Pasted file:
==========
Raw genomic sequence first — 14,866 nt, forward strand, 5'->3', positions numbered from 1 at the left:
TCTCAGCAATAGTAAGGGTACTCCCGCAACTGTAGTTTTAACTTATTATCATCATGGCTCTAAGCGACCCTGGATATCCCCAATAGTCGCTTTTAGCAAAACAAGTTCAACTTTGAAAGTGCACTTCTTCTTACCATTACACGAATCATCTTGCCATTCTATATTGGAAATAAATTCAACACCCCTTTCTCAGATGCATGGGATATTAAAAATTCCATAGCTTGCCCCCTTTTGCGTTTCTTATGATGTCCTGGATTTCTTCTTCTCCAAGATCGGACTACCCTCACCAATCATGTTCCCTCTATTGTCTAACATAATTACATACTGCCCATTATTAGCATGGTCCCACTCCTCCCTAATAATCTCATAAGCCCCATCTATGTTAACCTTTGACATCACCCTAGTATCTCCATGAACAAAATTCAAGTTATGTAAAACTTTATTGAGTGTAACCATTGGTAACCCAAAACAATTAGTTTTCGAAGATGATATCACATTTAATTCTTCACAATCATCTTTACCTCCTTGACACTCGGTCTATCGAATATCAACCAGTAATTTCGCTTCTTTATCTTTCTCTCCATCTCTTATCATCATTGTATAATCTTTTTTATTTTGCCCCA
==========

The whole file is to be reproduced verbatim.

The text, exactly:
Raw genomic sequence first — 14,866 nt, forward strand, 5'->3', positions numbered from 1 at the left:
TCTCAGCAATAGTAAGGGTACTCCCGCAACTGTAGTTTTAACTTATTATCATCATGGCTCTAAGCGACCCTGGATATCCCCAATAGTCGCTTTTAGCAAAACAAGTTCAACTTTGAAAGTGCACTTCTTCTTACCATTACACGAATCATCTTGCCATTCTATATTGGAAATAAATTCAACACCCCTTTCTCAGATGCATGGGATATTAAAAATTCCATAGCTTGCCCCCTTTTGCGTTTCTTATGATGTCCTGGATTTCTTCTTCTCCAAGATCGGACTACCCTCACCAATCATGTTCCCTCTATTGTCTAACATAATTACATACTGCCCATTATTAGCATGGTCCCACTCCTCCCTAATAATCTCATAAGCCCCATCTATGTTAACCTTTGACATCACCCTAGTATCTCCATGAACAAAATTCAAGTTATGTAAAACTTTATTGAGTGTAACCATTGGTAACCCAAAACAATTAGTTTTCGAAGATGATATCACATTTAATTCTTCACAATCATCTTTACCTCCTTGACACTCGGTCTATCGAATATCAACCAGTAATTTCGCTTCTTTATCTTTCTCTCCATCTCTTATCATCATTGTATAATCTTTTTTATTTTGCCCCA